Let’s be honest: running a blog probably isn’t your passion.

You’ve got a business to look after. And that means you’re more worried about making connections, developing new products, and pushing your sales numbers as far as they can go.

So if you’re someone who feels like they’re stuck with the task of creating content (rather than someone who does it for a living), it’s all too easy to run out of steam early on.

And that, my friends, is what kills a blog.

So to help you out, I’ve put together a few quick tips to help you approach your brainstorming from a different angle. Instead of staring at a blank page, searching your tired mind for any hint of a fresh nugget of inspiration, we’re going to take a few shortcuts.

(And for the most part, we’re going to get brand new ideas from the old ones we already have – no creative juices required!)

Ready? Let’s start with something simple:

1. Zoom in

The first batch of ideas you have for your blog will usually be broad. And that’s fine. You need to get these broad ideas out first so you have something to work with later.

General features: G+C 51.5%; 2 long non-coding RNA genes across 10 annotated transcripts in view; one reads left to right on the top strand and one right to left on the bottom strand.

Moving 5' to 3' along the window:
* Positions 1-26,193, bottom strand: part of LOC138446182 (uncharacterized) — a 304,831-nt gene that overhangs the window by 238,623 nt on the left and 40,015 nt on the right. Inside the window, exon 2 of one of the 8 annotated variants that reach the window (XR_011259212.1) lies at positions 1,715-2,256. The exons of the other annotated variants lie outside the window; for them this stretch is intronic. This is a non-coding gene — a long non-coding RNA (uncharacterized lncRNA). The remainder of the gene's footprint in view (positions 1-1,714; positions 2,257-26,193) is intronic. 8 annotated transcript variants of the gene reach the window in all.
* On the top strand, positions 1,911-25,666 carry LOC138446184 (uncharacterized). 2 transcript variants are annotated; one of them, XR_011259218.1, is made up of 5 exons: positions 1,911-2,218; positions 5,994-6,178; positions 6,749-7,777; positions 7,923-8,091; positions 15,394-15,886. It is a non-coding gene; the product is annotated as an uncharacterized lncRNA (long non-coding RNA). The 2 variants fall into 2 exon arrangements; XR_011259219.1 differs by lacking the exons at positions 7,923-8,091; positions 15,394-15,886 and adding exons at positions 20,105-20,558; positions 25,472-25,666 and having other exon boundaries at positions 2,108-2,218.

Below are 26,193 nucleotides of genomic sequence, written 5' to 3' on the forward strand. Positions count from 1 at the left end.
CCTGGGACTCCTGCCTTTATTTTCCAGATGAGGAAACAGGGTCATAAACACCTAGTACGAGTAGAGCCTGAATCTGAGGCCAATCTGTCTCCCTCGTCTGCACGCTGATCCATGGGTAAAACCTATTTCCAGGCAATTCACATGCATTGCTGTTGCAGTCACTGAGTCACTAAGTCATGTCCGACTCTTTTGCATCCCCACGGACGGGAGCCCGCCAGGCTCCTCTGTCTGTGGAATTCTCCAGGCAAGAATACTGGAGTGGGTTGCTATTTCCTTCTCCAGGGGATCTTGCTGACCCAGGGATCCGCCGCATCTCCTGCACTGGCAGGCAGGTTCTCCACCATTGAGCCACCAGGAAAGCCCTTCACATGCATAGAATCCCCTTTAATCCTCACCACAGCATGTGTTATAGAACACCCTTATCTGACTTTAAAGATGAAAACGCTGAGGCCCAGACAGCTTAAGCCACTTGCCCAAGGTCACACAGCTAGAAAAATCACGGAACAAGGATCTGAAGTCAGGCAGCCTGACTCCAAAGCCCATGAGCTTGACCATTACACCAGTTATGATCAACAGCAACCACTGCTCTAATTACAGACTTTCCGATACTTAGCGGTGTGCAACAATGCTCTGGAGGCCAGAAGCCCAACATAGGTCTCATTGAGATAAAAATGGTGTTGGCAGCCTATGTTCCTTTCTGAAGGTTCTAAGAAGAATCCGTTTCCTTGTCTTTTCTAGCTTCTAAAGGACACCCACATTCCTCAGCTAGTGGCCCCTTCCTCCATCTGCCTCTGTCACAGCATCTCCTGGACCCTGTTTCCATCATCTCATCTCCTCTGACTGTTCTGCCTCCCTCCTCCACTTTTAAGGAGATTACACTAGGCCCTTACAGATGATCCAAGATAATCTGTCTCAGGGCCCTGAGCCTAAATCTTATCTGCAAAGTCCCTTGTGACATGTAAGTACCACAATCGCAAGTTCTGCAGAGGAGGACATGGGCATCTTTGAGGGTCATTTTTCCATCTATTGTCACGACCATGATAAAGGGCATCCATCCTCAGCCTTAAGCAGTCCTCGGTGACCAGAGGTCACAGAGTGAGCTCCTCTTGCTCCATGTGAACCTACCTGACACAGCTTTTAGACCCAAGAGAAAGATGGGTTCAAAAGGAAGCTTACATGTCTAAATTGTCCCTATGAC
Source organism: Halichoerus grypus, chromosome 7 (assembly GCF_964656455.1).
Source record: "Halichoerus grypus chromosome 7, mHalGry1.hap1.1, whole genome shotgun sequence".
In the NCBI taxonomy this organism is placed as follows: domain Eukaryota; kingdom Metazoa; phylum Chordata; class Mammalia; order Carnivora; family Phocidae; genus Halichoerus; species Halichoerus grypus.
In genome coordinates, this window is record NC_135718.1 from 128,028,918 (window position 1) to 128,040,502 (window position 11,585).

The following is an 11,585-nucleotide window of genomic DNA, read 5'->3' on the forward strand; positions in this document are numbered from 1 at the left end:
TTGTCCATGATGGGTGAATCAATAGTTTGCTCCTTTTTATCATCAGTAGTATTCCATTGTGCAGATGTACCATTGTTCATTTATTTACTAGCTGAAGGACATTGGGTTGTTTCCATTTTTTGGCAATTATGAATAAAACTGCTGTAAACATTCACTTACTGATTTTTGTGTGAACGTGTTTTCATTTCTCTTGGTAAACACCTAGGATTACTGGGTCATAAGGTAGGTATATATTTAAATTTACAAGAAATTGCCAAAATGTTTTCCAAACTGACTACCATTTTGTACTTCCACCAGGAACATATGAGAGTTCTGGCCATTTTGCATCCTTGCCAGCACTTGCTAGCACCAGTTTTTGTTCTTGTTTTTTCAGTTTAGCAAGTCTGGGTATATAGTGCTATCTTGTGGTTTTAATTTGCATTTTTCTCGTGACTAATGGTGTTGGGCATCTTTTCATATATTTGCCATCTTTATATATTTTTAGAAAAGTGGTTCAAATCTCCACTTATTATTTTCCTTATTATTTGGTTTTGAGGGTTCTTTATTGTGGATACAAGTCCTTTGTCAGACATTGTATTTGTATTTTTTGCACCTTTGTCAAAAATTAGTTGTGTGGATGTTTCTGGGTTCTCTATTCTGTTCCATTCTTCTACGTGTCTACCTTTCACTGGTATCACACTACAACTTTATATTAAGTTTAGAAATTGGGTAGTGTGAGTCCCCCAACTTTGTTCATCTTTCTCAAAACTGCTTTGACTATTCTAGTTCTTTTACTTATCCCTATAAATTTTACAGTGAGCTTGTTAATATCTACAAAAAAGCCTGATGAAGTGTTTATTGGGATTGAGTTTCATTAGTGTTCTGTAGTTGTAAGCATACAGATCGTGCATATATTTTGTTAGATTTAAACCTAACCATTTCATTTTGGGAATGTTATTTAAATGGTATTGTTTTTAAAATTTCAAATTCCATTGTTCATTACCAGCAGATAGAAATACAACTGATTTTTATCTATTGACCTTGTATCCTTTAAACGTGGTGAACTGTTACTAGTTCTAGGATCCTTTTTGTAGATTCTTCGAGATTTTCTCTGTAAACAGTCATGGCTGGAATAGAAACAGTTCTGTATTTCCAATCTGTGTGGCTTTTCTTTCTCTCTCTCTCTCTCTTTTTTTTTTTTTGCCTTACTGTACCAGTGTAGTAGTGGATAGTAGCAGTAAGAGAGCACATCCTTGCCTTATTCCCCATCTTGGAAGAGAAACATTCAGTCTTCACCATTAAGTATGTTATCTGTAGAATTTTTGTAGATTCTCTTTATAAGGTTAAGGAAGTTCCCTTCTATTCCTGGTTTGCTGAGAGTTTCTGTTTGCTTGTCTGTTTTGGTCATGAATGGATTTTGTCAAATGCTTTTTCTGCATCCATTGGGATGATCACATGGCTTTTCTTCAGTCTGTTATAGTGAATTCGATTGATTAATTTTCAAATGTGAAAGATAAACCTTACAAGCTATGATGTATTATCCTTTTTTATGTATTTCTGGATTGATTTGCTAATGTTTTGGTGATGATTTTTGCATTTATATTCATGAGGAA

They could be things like:

  • ‘How to Attract More Customers to Your Business’
  • ‘How to Cook like a Professional Chef’
  • Or ‘The Best Free Plugins for WordPress’.

But there are two problems with creating blog posts around broad topics like these:

They quickly exhaust your supply of topics – and they’re not usually all that helpful or deep.

To a first-time reader, posts like these reek of ‘basic’. When I land on a site and see that their most recent post is ‘How to attract more customers to your business’, I immediately assume that they haven’t been blogging for long.

But if I see a blog post called ‘How to get CEOs interested in your B2B business’ – I assume that blog is a little more mature.

And if I see ‘How to increase your response rates from retail CEOs when cold-pitching in your B2B email campaigns with MailChimp’, then I know that’s a blog that probably has a long history of in-depth ideas.

So what does that mean?

It means that the further you zoom in – with a pin-point focus on one specific situation or problem – the more different ideas you’ll be able to squeeze out of one single broad topic (attracting customers).

But wait. There’s more:

As you go deeper and deeper with your microscope, you’ll be forced to dig down to the extremes of the particular cases and obstacles that come with that specific topic. And that means your blog posts will naturally become more rich, useful, and dense with practical tips and relevant content.